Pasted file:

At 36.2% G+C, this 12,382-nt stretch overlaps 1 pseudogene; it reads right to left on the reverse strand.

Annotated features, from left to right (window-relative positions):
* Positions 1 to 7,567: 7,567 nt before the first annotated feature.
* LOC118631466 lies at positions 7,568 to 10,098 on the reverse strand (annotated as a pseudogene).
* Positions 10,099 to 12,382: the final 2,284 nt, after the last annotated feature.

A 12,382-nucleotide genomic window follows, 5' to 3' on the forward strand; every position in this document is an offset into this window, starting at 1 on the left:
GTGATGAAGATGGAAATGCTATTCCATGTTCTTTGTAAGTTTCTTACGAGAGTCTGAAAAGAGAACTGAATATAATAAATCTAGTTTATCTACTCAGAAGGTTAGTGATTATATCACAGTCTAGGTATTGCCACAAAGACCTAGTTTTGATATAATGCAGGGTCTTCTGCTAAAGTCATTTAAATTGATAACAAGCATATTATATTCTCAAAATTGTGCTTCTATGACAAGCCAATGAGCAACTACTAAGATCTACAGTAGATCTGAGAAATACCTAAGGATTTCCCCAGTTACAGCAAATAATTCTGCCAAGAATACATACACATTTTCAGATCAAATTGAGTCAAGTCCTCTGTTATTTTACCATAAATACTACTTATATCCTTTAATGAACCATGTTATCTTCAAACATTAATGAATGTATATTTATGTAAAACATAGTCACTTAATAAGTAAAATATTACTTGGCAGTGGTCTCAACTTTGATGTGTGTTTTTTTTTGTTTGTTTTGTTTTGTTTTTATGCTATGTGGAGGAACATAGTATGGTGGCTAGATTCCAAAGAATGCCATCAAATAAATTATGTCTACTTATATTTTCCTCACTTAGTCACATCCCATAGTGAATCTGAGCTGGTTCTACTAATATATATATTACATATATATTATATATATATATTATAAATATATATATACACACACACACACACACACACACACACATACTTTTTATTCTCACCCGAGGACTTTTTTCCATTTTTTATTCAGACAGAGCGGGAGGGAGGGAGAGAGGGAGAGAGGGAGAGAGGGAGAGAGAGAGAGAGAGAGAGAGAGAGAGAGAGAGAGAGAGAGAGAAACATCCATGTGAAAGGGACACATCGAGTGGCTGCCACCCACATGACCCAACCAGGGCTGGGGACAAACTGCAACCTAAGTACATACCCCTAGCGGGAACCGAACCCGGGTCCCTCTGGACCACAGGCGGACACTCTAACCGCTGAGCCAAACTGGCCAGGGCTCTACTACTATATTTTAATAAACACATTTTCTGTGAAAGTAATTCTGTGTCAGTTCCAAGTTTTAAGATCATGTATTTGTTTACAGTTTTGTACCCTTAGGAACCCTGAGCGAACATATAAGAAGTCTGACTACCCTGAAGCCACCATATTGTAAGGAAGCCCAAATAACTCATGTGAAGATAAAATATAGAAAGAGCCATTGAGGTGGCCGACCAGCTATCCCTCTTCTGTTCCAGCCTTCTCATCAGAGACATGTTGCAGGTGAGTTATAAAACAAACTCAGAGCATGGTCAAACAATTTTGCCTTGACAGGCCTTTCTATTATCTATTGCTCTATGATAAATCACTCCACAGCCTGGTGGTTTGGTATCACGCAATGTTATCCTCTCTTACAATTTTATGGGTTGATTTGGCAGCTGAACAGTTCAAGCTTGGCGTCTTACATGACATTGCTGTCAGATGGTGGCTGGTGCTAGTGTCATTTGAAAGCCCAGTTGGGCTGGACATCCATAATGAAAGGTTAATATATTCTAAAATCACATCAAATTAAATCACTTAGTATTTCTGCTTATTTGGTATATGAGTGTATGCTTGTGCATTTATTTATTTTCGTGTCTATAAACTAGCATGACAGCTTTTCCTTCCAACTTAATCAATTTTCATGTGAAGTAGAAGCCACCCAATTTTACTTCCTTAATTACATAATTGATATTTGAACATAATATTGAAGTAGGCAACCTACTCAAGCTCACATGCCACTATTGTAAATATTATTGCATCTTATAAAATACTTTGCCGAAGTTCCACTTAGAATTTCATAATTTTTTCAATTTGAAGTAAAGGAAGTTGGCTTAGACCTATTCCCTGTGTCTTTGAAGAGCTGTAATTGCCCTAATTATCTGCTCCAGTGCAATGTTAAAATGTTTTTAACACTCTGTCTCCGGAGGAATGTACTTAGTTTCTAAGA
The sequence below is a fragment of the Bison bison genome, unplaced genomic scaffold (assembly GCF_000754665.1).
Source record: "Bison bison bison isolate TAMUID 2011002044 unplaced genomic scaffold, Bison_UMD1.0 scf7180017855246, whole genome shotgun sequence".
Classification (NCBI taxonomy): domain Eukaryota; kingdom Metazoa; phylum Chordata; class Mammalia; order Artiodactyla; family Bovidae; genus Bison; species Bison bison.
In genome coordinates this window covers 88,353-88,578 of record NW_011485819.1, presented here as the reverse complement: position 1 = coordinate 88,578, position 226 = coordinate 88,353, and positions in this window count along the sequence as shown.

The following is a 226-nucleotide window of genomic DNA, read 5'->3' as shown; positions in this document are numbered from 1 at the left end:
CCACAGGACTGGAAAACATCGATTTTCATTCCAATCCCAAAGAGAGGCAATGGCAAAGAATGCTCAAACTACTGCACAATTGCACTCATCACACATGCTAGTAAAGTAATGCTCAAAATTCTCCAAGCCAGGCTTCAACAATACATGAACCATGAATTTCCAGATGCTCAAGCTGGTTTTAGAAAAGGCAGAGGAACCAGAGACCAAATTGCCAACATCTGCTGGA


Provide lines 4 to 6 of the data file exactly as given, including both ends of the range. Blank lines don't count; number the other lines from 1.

* LOC118631466 lies at positions 7,568 to 10,098 on the reverse strand (annotated as a pseudogene).
* Positions 10,099 to 12,382: the final 2,284 nt, after the last annotated feature.

A 12,382-nucleotide genomic window follows, 5' to 3' on the forward strand; every position in this document is an offset into this window, starting at 1 on the left: